NO GUILT: Frequently-Asked Questions personæ home

So what's it about, anyway?

No Guilt is a bittersweet documentary about the passing of a signature role from one artist (Susan Macpherson) to another (Peggy Baker.)

Surely you can say more than that?

Well, yes; No Guilt is based on substantially on Paul-André Fortier's Non Coupable (1983.) Susan Macpherson's relinquishing and Peggy Baker's acquisition of the dance make No Guilt inescapably a document of passages - striving, retreat, lament, exultation, falling-back, defiance - and the weight of their carrying-through.

It is apparent that No Guilt raises certain anxieties about gender and authenticity. While John Faichney does not share these anxieties, neither does he dismiss them. In any case, he expresses his own sense of No Guilt in terms of tensions - in movement, performance, narrative and structure - that might suitably be explored in a half-hour television program.

Non Coupable was created for a soloist - why two dancers?

No Guilt changes everything else about Non Coupable; why should the number of performers be any different?

Most choreography is born and dies with the person on whom it is created; but this is not the case for Non Coupable. As Susan Macpherson retires from the work, Peggy Baker (and others) become familiar with it. These two transitions are worlds-apart. But we need to see the before-and-after of each transition to understand the difference.

But there's also a sense in which No Guilt is separate-from and "more than" how it happens to be performed. Seeing the similarities-of and differences-between two versions of Non Coupable may at first only seem confusing, but, eventually, something about the choreography is made clearer.

And note, finally, that Non Coupable isn't just divided between two dancers, but also two costumes, four (five?) settings, and numerous time-scales and intepretive contexts. All these differences are the raw material for the playing-with-transitions that makes No Guilt a work-for-television.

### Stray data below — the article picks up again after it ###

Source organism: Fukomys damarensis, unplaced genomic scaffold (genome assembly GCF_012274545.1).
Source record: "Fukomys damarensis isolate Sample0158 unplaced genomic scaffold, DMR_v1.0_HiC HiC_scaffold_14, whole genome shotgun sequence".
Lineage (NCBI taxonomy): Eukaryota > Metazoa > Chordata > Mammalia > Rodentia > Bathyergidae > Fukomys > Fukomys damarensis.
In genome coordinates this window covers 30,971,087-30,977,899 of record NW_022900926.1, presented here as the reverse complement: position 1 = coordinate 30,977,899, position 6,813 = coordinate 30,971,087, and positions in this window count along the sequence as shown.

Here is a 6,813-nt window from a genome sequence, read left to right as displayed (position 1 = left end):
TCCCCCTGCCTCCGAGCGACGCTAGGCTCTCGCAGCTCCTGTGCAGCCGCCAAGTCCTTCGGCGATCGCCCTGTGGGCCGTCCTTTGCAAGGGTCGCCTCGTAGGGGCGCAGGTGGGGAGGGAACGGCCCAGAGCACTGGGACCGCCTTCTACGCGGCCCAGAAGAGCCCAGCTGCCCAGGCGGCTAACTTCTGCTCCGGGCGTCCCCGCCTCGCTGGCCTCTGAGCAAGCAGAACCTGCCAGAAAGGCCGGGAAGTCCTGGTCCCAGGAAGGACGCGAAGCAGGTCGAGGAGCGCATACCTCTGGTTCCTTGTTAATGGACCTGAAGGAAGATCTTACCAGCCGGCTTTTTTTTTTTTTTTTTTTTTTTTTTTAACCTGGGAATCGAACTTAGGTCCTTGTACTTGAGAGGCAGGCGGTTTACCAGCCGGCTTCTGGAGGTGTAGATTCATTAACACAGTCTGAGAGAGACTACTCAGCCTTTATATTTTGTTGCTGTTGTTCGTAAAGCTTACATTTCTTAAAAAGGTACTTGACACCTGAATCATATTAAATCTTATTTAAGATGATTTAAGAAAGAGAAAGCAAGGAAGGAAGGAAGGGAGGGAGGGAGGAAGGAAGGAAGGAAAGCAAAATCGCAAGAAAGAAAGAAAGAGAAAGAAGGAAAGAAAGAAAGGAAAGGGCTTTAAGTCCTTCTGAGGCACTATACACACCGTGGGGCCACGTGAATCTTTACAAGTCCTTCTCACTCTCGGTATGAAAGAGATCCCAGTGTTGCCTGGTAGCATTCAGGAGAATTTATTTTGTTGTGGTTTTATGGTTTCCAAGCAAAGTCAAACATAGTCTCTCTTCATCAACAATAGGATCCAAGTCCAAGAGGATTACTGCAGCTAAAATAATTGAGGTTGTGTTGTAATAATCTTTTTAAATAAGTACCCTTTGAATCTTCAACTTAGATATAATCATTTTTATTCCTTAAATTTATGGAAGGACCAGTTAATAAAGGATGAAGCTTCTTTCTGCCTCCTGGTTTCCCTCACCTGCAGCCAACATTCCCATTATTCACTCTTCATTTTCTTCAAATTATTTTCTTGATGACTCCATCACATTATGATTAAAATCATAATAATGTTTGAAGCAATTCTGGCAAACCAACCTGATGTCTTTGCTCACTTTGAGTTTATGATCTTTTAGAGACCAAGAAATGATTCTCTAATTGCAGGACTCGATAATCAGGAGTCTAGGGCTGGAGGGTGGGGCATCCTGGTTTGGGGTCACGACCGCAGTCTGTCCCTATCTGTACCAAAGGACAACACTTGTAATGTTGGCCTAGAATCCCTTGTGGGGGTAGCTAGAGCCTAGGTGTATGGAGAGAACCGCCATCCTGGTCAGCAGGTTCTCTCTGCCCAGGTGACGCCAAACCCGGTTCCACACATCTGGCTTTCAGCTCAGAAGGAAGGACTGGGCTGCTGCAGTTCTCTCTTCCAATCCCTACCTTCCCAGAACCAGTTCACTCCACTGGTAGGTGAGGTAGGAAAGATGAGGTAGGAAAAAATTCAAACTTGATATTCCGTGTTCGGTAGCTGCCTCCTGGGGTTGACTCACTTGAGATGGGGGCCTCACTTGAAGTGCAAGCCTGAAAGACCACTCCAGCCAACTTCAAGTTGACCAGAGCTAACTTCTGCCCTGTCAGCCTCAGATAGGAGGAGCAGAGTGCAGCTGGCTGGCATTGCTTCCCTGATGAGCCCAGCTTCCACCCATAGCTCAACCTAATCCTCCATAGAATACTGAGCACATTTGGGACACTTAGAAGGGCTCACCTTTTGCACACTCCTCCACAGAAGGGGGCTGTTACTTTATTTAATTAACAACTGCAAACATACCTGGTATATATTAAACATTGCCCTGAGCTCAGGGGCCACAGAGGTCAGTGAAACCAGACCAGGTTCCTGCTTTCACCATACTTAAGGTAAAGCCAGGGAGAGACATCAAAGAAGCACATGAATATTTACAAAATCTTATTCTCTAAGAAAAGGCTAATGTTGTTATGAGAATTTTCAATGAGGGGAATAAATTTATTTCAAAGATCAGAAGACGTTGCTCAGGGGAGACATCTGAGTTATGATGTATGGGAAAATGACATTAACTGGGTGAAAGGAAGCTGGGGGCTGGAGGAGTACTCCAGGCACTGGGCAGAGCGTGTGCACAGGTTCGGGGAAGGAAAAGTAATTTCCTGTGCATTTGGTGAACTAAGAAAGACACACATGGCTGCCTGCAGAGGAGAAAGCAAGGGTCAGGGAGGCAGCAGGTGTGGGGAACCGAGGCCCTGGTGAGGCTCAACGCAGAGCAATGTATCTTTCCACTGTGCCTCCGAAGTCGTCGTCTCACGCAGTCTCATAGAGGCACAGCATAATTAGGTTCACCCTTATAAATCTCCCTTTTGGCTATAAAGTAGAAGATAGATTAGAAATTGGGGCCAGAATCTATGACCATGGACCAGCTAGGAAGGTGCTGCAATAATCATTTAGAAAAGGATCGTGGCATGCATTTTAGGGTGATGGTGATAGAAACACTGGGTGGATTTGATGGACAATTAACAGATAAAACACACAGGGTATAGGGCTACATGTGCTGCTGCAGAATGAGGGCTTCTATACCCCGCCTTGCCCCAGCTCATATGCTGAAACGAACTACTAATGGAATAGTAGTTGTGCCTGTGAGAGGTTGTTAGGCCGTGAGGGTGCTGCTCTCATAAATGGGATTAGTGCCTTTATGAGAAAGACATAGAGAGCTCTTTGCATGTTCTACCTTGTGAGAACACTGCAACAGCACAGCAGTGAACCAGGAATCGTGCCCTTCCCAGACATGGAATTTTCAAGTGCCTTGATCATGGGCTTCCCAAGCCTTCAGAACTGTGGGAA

What were the choreographer's/composer's involvements?

John Faichney produced the Culvert sections of No Guilt in January, 1990. With material in-hand to illustrate his approach to the work, he contacted Paul-André Fortier and Henry Kucharzyk to obtain licenses to the choreography and music. At various points over the following years, he provided Fortier and Kucharzyk with progress reports and in-progress versions of material.

Early on, he proposed that Kucharzyk might compose new music for the end-credits; in the end, Faichney and Kucharzyk agreed that the existing music, as adapted, was preferable to anything composed after-the-fact.

Fortier's involvement was somewhat more intense. In addition to being featured in rehearsals and interviews (1994), he returned to Toronto to assist Peggy Baker with her preparation for the Orchard sections (1995), and remained to be present at the shoot. Nevertheless, Fortier was insistent, throughout, that No Guilt was the project and responsibility of its director/producer.

John Faichney is grateful to Paul-André Fortier and Henry Kucharzyk for allowing the adaptation of their work for television.

When was it first screened?

No Guilt received its theatrical premiere October 15, 1996, at the Moving Pictures festival, in Toronto, Ontario, Canada.

No Guilt received its television premiere December 9, 1996, on the Bravo! network (Canada).

How much did it cost to make?

Around CDN$ 75,000, of which about 40% was raised through grants and donated services.

Why did it take so long (seven years) to make?

See previous item.

Is there a French version?

Yes! No Guilt is available in a mixed French/English version (dialogue in French and English, French subtitles under English dialogue.) Please direct inquiries for licensing the French version to Personæ.

Is there a theatrical (film) version?

No Guilt was always conceived as a television program; it made sense, throughout, to produce it toward that context. While transfer of the final master videotape to film is technically possible, this would, in itself, do little to make it possible to show No Guilt theatrically.

Exhibitors interested in for-profit, theatrical exhibition of No Guilt should contact Personæ for license information.

How can I reach Personæ?

It's easy to send us email.

You can also call us at

(416) 820-6739

Or you can write to us at

80 Bellevue Ave.
Toronto, Ontario
M5T 2N7 Canada

What else has Personæ done?

No Guilt is its only signficant project.

Who's answering these questions, anyway?

John Faichney, directory/producer of No Guilt, personally maintains the Personæ site.

Got a question? send us email and your question will be answered (or possibly evaded) here, within days! more frequently-asked questions...